Expand Your Workbench with Versatile Bench HooksFor hand work such as planing and crosscutting, these simple platforms hold the work steady against the workbench
Synopsis: Chris Gochnour offers plans for a standard bench hook, a miter block, and a miter shooting board, and tells you why you might want them and how to use them to steady a workpiece on your bench. Gochnour also offers tips for using these easily built jigs.
Even in a contemporary workshop filled with power tools and timesaving devices, it often is more practical and convenient to perform some woodworking tasks, such as final fitting of joinery and detail work, at the workbench using hand tools.
Since temporarily relocating with my family to a two-bedroom apartment in downtown Washington, D.C., I’ve embraced this notion to the extreme. My shop here, tucked into the corner of one of the bedrooms, consists of my bench and my most essential hand tools. Just as important is a collection of bench hooks that I draw on regularly, which are capable of performing a range of tasks, including cutting square and mitered ends as well as fine-tuning miters and ends to perfection. Even in less extreme shop conditions than mine, these bench hooks are indispensable tools.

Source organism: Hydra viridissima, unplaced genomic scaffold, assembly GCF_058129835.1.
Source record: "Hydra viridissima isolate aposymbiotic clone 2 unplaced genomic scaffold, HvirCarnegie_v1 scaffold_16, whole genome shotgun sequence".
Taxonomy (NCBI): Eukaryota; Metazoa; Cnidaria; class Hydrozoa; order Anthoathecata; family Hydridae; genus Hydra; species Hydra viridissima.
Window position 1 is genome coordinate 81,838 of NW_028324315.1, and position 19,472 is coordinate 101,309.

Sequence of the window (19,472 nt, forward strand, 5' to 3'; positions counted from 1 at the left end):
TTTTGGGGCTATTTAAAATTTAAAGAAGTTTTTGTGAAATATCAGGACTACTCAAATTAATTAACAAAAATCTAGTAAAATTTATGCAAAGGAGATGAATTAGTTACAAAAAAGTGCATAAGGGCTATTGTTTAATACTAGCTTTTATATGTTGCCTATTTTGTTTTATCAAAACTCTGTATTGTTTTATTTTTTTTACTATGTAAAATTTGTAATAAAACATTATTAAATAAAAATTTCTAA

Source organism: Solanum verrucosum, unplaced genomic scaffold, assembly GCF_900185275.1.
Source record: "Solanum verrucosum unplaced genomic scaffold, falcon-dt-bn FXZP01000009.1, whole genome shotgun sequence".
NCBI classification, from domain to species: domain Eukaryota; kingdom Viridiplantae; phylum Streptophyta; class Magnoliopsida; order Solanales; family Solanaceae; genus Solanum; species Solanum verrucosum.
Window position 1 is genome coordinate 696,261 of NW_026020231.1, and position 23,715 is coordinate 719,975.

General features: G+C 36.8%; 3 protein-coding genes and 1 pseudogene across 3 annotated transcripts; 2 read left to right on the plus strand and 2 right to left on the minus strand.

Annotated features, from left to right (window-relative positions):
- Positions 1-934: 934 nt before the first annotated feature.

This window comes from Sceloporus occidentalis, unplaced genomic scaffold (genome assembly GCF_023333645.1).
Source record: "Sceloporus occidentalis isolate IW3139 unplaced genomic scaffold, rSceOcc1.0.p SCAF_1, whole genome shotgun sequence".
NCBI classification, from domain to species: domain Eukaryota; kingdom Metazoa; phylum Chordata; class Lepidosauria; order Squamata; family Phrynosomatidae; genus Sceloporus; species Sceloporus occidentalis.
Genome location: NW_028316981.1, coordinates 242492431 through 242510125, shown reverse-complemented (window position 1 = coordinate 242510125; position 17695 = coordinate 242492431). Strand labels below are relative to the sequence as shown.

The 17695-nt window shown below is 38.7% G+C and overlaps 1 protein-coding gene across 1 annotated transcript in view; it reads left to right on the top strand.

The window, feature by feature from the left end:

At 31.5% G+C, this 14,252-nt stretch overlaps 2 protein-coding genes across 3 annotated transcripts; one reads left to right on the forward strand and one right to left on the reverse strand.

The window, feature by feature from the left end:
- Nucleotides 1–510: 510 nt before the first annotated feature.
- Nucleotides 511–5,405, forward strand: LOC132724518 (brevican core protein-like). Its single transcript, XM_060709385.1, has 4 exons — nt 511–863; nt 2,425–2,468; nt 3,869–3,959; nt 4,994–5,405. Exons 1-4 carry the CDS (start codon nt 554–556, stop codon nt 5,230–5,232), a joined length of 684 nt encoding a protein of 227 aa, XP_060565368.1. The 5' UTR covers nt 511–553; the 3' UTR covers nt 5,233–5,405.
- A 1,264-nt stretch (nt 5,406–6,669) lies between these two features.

Beyond the basic bench hook
In its simplest form, the bench hook is a platform that can be held steady against a workbench for performing tasks such as crosscutting and handplaning. A hook on the underside of the platform fits over the edge of the bench and keeps the platform steady as forward pressure is applied. A stop block on top of the platform, perpendicular to the edge of the bench hook, supports the work while it’s being cut or planed.
The bench hook I favor expands on this basic design. On the right side of the platform I cut a wide rabbet that serves two functions: First, it protects my workbench from being damaged when I use the jig to crosscut material with a backsaw. Second, it guides a handplane when the bench hook is used as a shooting board. I use this feature often to square and true up end grain after crosscutting.
The bench hook is handy for working tenon shoulders and cheeks, but I get further use from it with a thick auxiliary platform, which raises the worksurface to about 1 ⁄8 in. below the planing stop. In this configuration I can plane small, thin pieces such as loose tenons or splines.
From Fine Woodworking #174
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